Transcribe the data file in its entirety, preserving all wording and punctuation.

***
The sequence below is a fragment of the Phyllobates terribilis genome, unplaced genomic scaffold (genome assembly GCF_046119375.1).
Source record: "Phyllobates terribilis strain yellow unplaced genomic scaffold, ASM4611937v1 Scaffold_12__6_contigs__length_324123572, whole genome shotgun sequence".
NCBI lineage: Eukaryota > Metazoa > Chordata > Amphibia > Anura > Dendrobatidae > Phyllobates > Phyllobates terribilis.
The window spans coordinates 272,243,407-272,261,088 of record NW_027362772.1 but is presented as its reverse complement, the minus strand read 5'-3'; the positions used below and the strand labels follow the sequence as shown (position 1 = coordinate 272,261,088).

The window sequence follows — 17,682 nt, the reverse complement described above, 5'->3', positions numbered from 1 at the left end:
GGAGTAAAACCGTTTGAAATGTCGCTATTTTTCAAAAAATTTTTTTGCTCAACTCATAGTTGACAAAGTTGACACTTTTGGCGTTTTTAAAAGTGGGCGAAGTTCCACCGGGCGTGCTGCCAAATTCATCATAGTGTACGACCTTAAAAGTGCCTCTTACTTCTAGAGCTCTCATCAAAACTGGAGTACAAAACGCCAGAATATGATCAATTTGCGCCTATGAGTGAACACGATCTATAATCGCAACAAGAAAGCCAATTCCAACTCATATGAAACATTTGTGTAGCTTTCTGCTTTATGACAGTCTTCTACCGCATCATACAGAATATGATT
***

The sequence below is a fragment of the Phyllobates terribilis genome, unplaced genomic scaffold (genome assembly GCF_046119375.1).
Source record: "Phyllobates terribilis strain yellow unplaced genomic scaffold, ASM4611937v1 Scaffold_12__6_contigs__length_324123572, whole genome shotgun sequence".
NCBI lineage: Eukaryota > Metazoa > Chordata > Amphibia > Anura > Dendrobatidae > Phyllobates > Phyllobates terribilis.
The window spans coordinates 272,243,407-272,261,088 of record NW_027362772.1 but is presented as its reverse complement, the minus strand read 5'-3'; the positions used below and the strand labels follow the sequence as shown (position 1 = coordinate 272,261,088).

The window sequence follows — 17,682 nt, the reverse complement described above, 5'->3', positions numbered from 1 at the left end:
GGAGTAAAACCGTTTGAAATGTCGCTATTTTTCAAAAAATTTTTTTGCTCAACTCATAGTTGACAAAGTTGACACTTTTGGCGTTTTTAAAAGTGGGCGAAGTTCCACCGGGCGTGCTGCCAAATTCATCATAGTGTACGACCTTAAAAGTGCCTCTTACTTCTAGAGCTCTCATCAAAACTGGAGTACAAAACGCCAGAATATGATCAATTTGCGCCTATGAGTGAACACGATCTATAATCGCAACAAGAAAGCCAATTCCAACTCATATGAAACATTTGTGTAGCTTTCTGCTTTATGACAGTCTTCTACCGCATCATACAGAATATGATT